While I was fortunate enough to learn this lesson before separating from the military, there are times when no matter how early you learn a lesson, habits are difficult to break. In many cases, no matter how hard you try, they never fully go away. Military jargon and sarcasm might as well be considered its own language. Like any language, if you spend a long enough amount of time learning to speak it and living in an environment where that is the primary language spoken, unlearning it is next to impossible. No matter how hard you try, it will always be there. This lesson almost doesn’t seem important enough to warrant its own section and in the case of most languages, I would have to agree. Military jargon, sarcasm, and sense of humor are an exception to this sentiment. I am not going to go over specifics, but a general explanation is in order.
As I have said before, the military environment is not for the thin skinned or faint of heart. If you have a sensitivity to dark humor and are unable to live in an environment of frequent hardship or despair, I highly advise you select another profession or occupation. To deal with the realities of a military lifestyle, you have to develop the type of mindset that can survive in the constantly evolving, high stress, happiness deficient, and sometimes hope shattering environment. Things rarely, if ever, go the way you want them too, and even when they do, there is some bureaucracy that exists somewhere that will find its way to you to make your life difficult. With the frequent exposure to disappointment and occasional horrors, it is essential that you develop the kind of attitude that can adapt and overcome these situations. Enter gallows humor.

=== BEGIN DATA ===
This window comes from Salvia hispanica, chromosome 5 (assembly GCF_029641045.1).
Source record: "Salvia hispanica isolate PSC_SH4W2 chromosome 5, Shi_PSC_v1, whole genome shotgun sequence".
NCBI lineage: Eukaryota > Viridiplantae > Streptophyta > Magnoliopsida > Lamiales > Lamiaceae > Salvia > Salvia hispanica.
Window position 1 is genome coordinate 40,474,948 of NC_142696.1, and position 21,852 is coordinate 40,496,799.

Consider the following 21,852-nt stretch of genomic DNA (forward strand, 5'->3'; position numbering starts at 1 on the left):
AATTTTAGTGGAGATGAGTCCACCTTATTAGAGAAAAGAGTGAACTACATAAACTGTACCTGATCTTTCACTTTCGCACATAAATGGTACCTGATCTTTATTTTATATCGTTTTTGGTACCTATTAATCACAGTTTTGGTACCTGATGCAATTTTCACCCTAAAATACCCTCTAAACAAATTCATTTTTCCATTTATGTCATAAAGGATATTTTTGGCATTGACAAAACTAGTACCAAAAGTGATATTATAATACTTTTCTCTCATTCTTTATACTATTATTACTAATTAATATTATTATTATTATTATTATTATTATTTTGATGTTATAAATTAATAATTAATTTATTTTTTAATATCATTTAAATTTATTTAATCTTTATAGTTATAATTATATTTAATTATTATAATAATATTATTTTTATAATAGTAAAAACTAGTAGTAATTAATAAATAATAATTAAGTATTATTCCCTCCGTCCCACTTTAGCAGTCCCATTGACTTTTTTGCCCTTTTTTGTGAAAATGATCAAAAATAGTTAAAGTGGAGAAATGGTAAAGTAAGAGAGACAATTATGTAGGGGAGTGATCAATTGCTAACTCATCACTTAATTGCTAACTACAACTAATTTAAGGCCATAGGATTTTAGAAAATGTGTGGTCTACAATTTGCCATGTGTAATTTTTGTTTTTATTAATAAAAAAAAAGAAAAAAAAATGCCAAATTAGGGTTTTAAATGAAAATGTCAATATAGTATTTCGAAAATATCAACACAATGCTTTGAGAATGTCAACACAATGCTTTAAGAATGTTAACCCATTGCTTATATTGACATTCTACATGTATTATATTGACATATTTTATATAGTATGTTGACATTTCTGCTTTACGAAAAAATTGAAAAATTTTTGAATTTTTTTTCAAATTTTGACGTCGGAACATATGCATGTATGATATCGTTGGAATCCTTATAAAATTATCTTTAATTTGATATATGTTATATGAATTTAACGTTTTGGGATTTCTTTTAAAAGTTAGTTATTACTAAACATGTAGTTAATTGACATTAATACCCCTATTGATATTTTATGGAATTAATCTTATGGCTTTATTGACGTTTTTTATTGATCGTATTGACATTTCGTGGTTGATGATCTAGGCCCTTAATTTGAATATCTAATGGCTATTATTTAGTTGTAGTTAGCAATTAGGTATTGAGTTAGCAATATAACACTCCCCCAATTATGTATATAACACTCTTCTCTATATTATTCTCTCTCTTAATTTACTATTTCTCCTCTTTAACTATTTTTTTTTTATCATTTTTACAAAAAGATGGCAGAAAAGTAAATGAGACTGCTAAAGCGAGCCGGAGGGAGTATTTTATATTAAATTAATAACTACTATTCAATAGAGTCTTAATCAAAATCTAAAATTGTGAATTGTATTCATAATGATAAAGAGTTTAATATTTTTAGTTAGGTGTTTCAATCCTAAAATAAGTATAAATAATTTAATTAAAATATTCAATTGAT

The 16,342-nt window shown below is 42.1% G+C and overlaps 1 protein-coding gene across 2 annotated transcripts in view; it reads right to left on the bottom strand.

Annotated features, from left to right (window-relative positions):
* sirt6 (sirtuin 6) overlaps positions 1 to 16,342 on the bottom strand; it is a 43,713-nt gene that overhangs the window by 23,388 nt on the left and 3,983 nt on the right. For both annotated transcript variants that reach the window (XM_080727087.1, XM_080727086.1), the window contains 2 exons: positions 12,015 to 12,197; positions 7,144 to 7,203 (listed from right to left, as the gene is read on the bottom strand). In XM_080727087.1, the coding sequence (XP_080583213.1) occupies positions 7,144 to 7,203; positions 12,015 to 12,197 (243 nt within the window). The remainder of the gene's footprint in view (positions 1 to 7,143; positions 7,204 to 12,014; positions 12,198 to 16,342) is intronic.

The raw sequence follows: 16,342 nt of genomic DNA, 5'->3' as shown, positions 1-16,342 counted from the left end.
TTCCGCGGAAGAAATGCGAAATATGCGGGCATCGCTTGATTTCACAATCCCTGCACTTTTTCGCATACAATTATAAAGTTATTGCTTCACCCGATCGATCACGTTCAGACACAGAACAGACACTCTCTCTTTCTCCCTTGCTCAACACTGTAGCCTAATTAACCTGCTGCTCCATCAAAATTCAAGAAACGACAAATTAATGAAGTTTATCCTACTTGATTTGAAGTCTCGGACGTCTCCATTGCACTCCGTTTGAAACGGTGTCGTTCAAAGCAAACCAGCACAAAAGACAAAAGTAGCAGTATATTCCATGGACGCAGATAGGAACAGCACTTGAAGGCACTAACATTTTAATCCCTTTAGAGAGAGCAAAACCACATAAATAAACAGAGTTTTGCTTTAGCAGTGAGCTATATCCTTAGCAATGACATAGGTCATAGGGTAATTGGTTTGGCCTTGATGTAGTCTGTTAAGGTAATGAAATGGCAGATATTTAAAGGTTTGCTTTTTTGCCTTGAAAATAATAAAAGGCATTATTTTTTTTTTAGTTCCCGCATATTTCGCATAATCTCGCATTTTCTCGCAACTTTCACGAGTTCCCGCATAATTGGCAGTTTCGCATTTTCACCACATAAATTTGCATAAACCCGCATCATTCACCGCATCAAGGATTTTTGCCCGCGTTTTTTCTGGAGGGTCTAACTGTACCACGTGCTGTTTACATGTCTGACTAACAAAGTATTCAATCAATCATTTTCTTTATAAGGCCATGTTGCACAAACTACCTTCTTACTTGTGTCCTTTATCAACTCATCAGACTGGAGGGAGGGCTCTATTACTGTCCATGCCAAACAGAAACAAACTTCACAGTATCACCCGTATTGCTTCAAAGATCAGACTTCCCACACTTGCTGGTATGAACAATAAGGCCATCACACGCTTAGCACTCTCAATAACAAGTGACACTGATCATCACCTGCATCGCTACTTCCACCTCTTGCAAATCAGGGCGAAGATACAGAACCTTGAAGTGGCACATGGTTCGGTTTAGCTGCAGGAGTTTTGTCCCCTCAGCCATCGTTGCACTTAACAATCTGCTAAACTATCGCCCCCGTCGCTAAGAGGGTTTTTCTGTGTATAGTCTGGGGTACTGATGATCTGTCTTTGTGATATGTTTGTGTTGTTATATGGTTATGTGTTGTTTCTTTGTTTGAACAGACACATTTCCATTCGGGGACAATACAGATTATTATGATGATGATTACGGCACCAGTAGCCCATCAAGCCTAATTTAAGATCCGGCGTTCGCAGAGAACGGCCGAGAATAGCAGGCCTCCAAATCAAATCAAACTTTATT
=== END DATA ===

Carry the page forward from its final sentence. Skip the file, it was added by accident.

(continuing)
Have you ever heard this phrase? Long story short, it is laughing in the face of horrors, dangers, desperate situations, etc. It is making inappropriate jokes, at clearly inappropriate times, about obviously inappropriate things, to maintain some form of contact with your sanity. It is easy to view someone in possession of gallows humor with the impression that they are likely absent of reason or completely insane. While you are not entirely wrong, you are not quite correct either. I am not saying that civilians do not have the ability to possess gallows humor, however, it is not considered as essential in most civilian work cultures as it is in the military or some of the other emergency services. I cannot explain how many times I have made a joke or said something that my brothers and sisters in uniform would have laughed at and ended up the recipient of an audience filled with horrified or dissatisfied stares.
Know your audience, but more importantly, know your environment. Situational awareness aside, it is sometimes difficult for a service member to factor in that most people will not share the same sense of what is funny or appropriate. Much like when anyone of any culture travels to another country, unless you are fluent in the language of the place you are visiting, it is difficult to prevent the slippage of your most fluent and common tongue. You don’t just unlearn previous languages. Welcome or not, every culture you participate in becomes a vital part of who and what you are, and it is important that you surround yourself with people who can understand that. It is also important that you do your best to think before you speak and exercise restraint. Just because you think people should accept you for who and what you are, doesn’t mean they have to or will.